Should DFW be concerned about overbuilding of units?

September 15, 2020 by Ted Bauer

Just to frame this up: the CEO of Berkshire Property Holdings, Zamir Kazi, gave an interview to Dallas Business Journal. Berkshire Property Holdings is based in Orlando, but they're bullish on the DFW market. They just had a $300M fundraising round, but even before that round, they closed on about 568 units in Richardson at a price tag of $56.8M.  Oh hey, quick sidebar -- you interested in Richardson? We got you covered with Richardson luxury apartments.

Now, back to this Dallas Business Journal interview. Kazi keeps saying how great DFW is, as we've discussed before in terms of corporate relocations to DFW and various estimates of the DFW population surge. As Kazi says: "DFW has job growth, population growth, and rent growth." Indeed. 

The interviewer asks Kazi: "What's your biggest risk in DFW?"

He says:

Probably overbuilding of units. But I don’t think there are any new developments planned over the next few years in the area where we are in Richardson, nor is there much space to build out there. I think in that particular submarket we’re fine, but there could be an overbuilding issue (overall) like we’re seeing in Houston. That’s the biggest risk but as long as population keeps growing, I don’t think it will be an issue.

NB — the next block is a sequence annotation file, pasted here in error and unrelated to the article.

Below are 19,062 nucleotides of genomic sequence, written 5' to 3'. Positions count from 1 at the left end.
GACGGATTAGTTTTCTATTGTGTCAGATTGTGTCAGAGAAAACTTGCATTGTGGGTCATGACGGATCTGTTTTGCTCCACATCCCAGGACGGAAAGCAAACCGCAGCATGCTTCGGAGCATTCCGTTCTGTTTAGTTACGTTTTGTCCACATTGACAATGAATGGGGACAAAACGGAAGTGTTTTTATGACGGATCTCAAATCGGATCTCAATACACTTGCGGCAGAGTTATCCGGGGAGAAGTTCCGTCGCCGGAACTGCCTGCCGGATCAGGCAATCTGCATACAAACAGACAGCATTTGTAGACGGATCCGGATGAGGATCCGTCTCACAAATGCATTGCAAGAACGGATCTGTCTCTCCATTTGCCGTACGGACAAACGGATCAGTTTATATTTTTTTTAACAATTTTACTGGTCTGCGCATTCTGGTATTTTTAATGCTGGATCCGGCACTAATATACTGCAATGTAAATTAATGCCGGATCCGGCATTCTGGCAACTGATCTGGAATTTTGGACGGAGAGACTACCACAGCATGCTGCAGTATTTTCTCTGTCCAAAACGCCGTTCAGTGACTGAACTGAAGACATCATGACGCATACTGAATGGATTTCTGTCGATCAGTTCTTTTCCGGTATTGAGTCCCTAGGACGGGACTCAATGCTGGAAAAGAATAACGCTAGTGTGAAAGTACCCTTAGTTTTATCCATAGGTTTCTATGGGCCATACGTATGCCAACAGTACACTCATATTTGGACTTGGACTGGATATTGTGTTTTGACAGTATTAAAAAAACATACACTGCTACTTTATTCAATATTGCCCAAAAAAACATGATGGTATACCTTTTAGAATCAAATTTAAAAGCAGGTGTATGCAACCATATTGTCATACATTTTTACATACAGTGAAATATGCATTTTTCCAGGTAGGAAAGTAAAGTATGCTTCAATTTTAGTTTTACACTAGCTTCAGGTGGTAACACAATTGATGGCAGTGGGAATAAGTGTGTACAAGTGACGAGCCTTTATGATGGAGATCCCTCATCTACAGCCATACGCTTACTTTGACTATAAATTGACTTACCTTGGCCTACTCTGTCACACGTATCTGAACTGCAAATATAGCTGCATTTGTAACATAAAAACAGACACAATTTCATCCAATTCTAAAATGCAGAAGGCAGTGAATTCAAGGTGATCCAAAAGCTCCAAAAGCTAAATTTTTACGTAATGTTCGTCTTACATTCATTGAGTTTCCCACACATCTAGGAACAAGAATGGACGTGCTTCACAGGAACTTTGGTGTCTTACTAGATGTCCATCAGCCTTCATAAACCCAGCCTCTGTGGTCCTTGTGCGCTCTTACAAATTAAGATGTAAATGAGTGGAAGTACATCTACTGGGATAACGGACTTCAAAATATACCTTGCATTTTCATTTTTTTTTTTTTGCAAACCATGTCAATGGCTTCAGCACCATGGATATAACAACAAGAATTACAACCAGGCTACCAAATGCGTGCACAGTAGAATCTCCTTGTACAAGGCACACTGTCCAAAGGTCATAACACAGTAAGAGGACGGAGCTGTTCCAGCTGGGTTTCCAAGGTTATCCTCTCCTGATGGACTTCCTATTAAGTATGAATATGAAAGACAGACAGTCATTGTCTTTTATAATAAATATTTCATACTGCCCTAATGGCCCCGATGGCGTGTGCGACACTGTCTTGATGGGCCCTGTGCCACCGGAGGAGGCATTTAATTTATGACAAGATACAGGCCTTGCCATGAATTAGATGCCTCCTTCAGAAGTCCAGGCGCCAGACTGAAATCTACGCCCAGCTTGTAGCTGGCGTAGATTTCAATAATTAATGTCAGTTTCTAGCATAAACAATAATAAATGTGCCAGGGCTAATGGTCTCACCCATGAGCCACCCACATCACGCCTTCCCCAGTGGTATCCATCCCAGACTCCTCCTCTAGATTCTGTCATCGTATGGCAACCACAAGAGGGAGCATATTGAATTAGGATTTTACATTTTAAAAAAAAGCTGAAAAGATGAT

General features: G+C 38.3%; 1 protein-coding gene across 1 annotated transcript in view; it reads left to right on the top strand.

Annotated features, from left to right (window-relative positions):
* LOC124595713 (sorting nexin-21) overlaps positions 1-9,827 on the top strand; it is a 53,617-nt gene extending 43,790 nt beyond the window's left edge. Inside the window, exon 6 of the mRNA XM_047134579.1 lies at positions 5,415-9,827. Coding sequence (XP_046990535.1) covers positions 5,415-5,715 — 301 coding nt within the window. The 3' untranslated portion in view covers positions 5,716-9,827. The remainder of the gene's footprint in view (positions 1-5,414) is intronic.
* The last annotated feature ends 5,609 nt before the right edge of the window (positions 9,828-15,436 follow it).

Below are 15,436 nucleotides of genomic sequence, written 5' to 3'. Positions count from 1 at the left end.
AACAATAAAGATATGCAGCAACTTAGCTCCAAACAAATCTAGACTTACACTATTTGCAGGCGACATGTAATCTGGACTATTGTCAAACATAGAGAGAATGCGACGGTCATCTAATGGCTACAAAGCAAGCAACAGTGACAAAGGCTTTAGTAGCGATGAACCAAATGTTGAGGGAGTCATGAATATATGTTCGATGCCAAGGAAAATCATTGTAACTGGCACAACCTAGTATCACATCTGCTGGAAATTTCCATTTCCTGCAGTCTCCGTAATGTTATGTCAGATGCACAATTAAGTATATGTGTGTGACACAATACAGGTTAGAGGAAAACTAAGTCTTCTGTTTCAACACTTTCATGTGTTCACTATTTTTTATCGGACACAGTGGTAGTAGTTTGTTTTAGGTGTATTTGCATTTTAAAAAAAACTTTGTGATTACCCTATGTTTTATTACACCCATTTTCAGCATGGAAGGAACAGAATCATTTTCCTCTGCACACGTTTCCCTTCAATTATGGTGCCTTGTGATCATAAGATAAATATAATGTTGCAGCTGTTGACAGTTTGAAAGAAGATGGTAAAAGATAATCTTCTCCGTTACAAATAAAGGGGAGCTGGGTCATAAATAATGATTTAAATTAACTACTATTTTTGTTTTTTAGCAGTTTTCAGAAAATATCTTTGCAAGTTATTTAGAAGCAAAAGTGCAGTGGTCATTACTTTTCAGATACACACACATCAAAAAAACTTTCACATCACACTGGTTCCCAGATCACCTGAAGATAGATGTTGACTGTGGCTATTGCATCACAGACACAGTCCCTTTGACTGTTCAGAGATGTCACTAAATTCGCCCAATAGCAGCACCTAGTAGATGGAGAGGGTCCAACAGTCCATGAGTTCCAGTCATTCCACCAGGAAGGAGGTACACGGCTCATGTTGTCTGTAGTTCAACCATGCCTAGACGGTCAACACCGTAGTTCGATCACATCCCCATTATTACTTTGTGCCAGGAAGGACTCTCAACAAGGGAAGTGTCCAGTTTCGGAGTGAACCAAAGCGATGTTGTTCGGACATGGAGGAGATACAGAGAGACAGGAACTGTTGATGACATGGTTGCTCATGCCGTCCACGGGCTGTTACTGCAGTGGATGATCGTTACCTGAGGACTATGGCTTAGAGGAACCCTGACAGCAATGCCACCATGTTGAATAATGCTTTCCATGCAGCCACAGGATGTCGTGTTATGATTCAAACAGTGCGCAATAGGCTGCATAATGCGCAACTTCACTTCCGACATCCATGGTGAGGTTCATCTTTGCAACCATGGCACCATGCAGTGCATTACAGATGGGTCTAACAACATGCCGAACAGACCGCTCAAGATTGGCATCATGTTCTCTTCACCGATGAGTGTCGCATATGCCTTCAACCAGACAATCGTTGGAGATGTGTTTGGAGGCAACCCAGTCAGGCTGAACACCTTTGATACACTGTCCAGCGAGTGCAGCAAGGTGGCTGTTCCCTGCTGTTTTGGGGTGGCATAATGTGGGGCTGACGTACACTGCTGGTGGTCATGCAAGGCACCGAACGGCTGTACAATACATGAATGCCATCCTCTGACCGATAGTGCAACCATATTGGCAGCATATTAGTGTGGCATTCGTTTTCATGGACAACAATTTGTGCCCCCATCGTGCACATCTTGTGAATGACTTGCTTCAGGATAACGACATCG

It is true that DFW has led the nation in apartment construction for three straight years. 

Kazi further brings up Houston. Houston had a lot of multi-family construction, and now what's happening is that new Class A construction (newest, highest-quality buildings in a market) can offer 2-3 month "concessions," or rent that's perceived as free but is essentially prorated into a longer contract. The older end of the Class A market in Houston can't really compete in terms of attracting new tenants. Kazi calls it a process of different complexes having to "give away rent." Concessions are absolutely also happening in DFW,  but at a lower level than Houston. 

If you add all this together, does that mean we could over-build as a market and see prices come down or more concessions? It's possible, but it's not likely to happen anytime soon. 2021 could see some DFW price drops, but it's not likely to be drastic. 

These are more longer-term trends to consider as you think about renting vs. buying over the next 3-4 years.

About the Author

Ted Bauer

Ted Bauer is a writer/editor for White Rock Locators focused on as much cool content about the DFW Metroplex rental scene as he can possibly find week-to-week.